By Anna Jauhola
Cardiac patients in and around Hallock haven’t had to go far for rehabilitation for many years, but a recent upgrade in equipment has made rehab that much easier.
Kittson Healthcare recently acquired two new pieces of equipment through a generous donation from the Kittson Memorial Foundation – a low-impact recumbent stationary bike and an up-to-date treadmill. The Foundation made the donation through funds raised at the annual Score Fore Golf Tournament.
“The bike is a wonderful addition because the other recumbent bike was falling apart,” said Joni Peterson, a registered nurse in the Kittson Healthcare cardiac rehab department. “This one has a swivel seat and is easier to get onto. The other option is the Schwinn Airdyne across the hall, but some people couldn’t get up on a high seat like that.”
The recumbent bike allows patients to be in a laid-back reclining position, which reduces stress on the joints and is easier for those with lower mobility. The seat is wider as well, allowing a more comfortable experience for larger patients, and the swivel seat provides for an easier transition onto the machine.
“On the old bike, people had to swing their leg over a tall barrier, which was difficult for some,” Peterson said. “This is so nice because it has actual footbeds on the pedals to keep the feet on there.”
Cardiac rehabilitation patients range from those who have had heart attacks to some types of heart failure, but also those who have had a stent placement, heart valve repair or replacement, and open-heart surgery. As with healthy patients, exercise benefits for cardiac patients include lower blood glucose, blood pressure and cholesterol, and strengthens the heart muscle.
Although cardiac rehab is covered by most insurances, every insurance has different coverage programs.
“We encourage everyone to call their insurance before coming,” Peterson said.
Some insurances cover only 12 sessions, whereas Medicare usually covers 36, she added.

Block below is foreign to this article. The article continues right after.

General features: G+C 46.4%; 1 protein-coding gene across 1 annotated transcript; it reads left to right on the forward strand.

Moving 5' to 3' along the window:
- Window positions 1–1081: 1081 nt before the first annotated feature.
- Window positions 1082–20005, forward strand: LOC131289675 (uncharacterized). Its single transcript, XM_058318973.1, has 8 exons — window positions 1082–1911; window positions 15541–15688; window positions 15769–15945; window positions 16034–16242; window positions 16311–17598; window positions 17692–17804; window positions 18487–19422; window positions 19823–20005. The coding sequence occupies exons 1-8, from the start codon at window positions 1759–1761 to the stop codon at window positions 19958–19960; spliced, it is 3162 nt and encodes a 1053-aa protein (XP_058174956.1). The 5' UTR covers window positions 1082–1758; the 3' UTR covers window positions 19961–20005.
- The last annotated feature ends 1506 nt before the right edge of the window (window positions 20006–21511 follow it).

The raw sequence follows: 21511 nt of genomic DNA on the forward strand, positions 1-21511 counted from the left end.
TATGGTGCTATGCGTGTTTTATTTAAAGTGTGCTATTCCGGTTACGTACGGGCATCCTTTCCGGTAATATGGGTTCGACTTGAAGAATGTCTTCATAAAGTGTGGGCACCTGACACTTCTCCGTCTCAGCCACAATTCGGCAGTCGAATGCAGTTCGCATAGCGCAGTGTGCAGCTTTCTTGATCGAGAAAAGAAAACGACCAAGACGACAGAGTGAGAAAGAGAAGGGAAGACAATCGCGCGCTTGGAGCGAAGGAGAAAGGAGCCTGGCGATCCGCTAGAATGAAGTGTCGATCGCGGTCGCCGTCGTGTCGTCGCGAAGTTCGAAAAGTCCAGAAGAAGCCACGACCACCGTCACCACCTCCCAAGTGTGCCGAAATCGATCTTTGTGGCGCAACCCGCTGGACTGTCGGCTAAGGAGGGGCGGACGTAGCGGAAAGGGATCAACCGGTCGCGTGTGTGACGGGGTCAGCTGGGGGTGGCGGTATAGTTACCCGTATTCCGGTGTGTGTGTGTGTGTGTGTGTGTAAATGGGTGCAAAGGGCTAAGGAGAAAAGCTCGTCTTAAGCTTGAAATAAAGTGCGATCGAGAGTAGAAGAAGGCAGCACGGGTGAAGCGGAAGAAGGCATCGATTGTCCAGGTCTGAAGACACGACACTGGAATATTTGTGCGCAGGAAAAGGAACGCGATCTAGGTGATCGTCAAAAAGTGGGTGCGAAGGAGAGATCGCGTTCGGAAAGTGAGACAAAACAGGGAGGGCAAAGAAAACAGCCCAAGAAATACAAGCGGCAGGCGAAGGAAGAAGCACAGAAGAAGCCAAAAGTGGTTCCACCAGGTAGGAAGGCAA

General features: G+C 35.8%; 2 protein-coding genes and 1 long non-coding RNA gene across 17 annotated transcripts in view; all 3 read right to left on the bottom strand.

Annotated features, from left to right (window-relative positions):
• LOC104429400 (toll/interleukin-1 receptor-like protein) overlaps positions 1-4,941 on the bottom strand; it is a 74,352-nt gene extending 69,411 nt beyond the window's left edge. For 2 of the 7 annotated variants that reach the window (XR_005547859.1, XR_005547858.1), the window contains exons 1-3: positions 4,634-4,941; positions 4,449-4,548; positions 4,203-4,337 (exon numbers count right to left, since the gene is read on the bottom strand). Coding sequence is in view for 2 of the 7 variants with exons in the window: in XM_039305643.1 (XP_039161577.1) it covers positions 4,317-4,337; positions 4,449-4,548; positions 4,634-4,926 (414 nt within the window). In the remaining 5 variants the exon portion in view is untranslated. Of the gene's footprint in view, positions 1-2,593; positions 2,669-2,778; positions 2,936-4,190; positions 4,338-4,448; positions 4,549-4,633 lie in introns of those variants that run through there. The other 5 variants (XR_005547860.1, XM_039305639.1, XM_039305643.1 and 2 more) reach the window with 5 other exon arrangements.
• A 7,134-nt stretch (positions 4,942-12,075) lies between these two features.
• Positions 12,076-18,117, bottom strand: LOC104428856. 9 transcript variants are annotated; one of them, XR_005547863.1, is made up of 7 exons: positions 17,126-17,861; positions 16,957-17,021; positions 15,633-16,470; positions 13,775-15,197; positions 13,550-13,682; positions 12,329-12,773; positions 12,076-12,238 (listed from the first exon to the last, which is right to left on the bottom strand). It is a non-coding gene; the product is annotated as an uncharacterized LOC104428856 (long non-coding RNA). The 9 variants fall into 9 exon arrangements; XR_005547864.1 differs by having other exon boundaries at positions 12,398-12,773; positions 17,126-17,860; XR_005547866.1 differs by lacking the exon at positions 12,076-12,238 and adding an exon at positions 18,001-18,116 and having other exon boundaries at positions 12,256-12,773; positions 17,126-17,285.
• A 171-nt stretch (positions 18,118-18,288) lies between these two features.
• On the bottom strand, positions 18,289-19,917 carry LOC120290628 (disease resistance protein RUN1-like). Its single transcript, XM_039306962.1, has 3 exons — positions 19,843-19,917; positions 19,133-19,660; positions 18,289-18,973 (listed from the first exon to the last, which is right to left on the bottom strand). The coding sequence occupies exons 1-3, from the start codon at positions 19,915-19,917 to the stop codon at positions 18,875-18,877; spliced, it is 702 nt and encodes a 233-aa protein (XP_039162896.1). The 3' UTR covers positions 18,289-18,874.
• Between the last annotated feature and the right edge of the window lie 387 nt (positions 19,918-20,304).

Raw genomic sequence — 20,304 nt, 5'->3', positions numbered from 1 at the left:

Some patients can be weak when they come in for rehab and at times, Peterson and her fellow rehab registered nurse Ruth Quanbeck have had to make different adjustments to help them use the equipment. At one point, Peterson held a patient’s feet on the pedals of the old bike.
“And therapy (nurses are) so grateful too because they use it for knees and other therapies,” Peterson said of the bike.
When they chose the new equipment, Peterson said nurses from occupational and physical therapy departments helped pick it out.
“Honestly, I would have gone for a cheaper model not knowing the benefits of this one,” Peterson said of the bike.
The new treadmill is top-of-the-line with a cushioned deck and a longer track.
The previous treadmill was having problems as it was a used model when the facility received it about 15 years ago.
It was time for an upgrade, Peterson said. It has various programs to challenge the user at appropriate levels.
When patients use either the bike or treadmill, they are hooked up to a heart monitor to keep track of heart rate and rhythm. Not only does this give patients peace of mind that their heart and body can handle exercise following a cardiac event or procedure, the hope is patients will continue exercising after rehab. The goal is to help patients modify their lifestyles in physical, emotional and nutritional aspects, including 30 minutes of exercise five to seven times a week.
“We try to instill the importance of a home exercise routine outside of here,” Peterson said of the cardiac rehab department.
While this program focuses on physically rehabilitating a person who has suffered a cardiac event, such as a heart attack, the nurses and staff hone in on the emotional, mental and nutritional aspects as well. They visit with patients on how they’re dealing with any mental and emotional stressors, such as lost wages, are affecting them. Patients have access to a nutritionist to discuss healthy eating habits. Peterson said it’s wonderful being able to provide a cardiac rehabilitation service in Hallock because the next closest programs are in Warren, Cavalier, Roseau and Thief River Falls.
After a patient completes a rehab program, Kittson Healthcare nurses will ask if they have physical activity planned, especially in the winter. Typically they’ll direct patients toward using a fitness center, such as Xperience in Hallock, using a bike or treadmill at home, or at the very least, walking outside.
“You’d hate to have them lose what they’ve gained,” Peterson said.
By Anna Jauhola